Dialogue on Democracy, Part 8
B. Wow, haven’t seen you in a while.
A. Yeah, sorry about that. I’ve been checking out the Seasteading Institute.
B. Goodness, you are serious, aren’t you?
A. Yes, serious — but also critical. Nothing if not critical. But when we left off you were beginning to make a rousing pitch for the renewal of democracy, or something like that —
B. Something like that.
A. — Right. But surely you’ll admit that the rise of Trumpism makes your case harder to sustain, yes? I mean, how could anyone who would vote for a blustering, arrogant, narcissistic, pathologically dishonest blowhard like Trump ever be said to have a legitimate right to vote? I think it was Camus who said that democracy is devised and maintained by people who know that they don’t know everything — but these people do think they know everything when in fact they know nothing!
B. My views of Trump are close to your own, though I think your description of him errs on the side of generosity. But I would account for Trumpism, for the Trump phenomenon, rather differently than you do. I want to remind you of something I said the last time we were together: “people are interested in and even knowledgable about politics – but politics only on a human scale, a scale appropriate to the range of their experience and interests. Many, perhaps most, of the pathologies of our current political order are products of inhuman scale.” Critics of Trumpism rarely acknowledge, much less reckon with, the uncomfortable fact that the very people who make shockingly bad decisions when they’re participating in national politics — and make no mistake, I think the decision to vote for President Trump is shockingly bad — are quite reliable, even shrewd, within their local sphere of action. I would be willing to bet that many of the people who say they want Trump as President wouldn’t even think about supporting him if he were running for Town Dogcatcher.
B. Yes, really! I mean, you need to know very little about Trump to realize that he simply couldn’t be counted on to do what he promises — even vows — to do. If Trump were dogcatcher, wild dogs would terrorize the town as he was explaining to his personal stylist that he’d like to be just a teeny bit more orange. (Though he’d put the whole power of his office behind the search for a Pekinese who growled at him once.) The question is: Why do people know this kind of thing on the local level but fail to grasp it on the national or international? It’s because none of us understand matters that get beyond the human scale. We’re all in the iron grip of Dunbar’s number.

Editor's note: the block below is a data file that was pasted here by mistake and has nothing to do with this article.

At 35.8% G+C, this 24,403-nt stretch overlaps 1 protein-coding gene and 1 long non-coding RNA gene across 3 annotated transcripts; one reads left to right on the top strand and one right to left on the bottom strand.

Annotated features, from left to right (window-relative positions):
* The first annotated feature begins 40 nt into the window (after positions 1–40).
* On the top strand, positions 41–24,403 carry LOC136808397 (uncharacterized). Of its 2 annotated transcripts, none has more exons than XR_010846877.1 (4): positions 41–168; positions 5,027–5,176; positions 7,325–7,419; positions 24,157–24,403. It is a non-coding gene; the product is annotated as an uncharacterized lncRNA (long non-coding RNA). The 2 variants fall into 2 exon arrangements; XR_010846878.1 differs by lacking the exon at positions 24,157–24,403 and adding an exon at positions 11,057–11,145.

A. But this is precisely why I’ve made my case for a new aristocracy — and why I think most people would not just accept but prefer it, in that they would be delivered from the need to think about things they can’t understand.
B. Your argument would be plausible were it not for some assumptions planted deep within it: namely that your neoaristoi can make themselves invulnerable to such constraints as Dunbar’s number, and can overcome the cognitive biases that other, lesser people are subject to. But we have strong reasons to question those assumptions. There’s a really sobering moment near the end of Thinking, Fast and Slow where Daniel Kahneman, who has done more than anyone else in the world to help us understand the range and extent of cognitive bias, writes:
What can be done about biases? How can we improve judgments and decisions, both our own and those of the institutions that we serve and that serve us? The short answer is that little can be achieved without a considerable investment of effort. As I know from experience, System 1 is not readily educable. Except for some effects that I attribute mostly to age, my intuitive thinking is just as prone to overconfidence, extreme predictions, and the planning fallacy as it was before I made a study of these issues.
Let me stick with Kahneman’s work for a minute. You have repeatedly commented on how irrational most people are, and I have sometimes agreed with you. But Kahneman suggests that we tend to make that claim because we have a deeply unrealistic sense of what counts as rational:
The definition of rationality as coherence is impossibly restrictive; it demands adherence to rules of logic that a finite mind is not able to implement. Reasonable people cannot be rational by that definition, but they should not be branded as irrational for that reason. Irrational is a strong word, which connotes impulsivity, emotionality, and a stubborn resistance to reasonable argument. I often cringe when my work with Amos is credited with demonstrating that human choices are irrational, when in fact our research only showed that Humans are not well described by the rational-agent model.
Kahneman goes on to say that “Although Humans” — Humans being actual people, as opposed to the “rational agents” often posited by economists, whom Kahneman calls Econs — “are not irrational, they often need help to make more accurate judgments and better decisions, and in some cases policies and institutions can provide that help.” Indeed they can.
A. They can? Didn’t expect you to go there! Are you about to become a proponent of paternalistic nudge theory?
B. Well, that’s sort of where Kahneman is. But not me. I think of nudge theory as a way of dealing with both cognitive biases and the human dislike of being dictated to — the same dislike of being dictated to that animates much of Trumpism — without adjusting the structure or scale of our governing institutions. I’m going to push for something considerably more radical — as radical as your New Aristocracy, though in something like the opposite direction. I’m going to make a case — a kinda new case — for subsidiarity.
A. Oh good grief.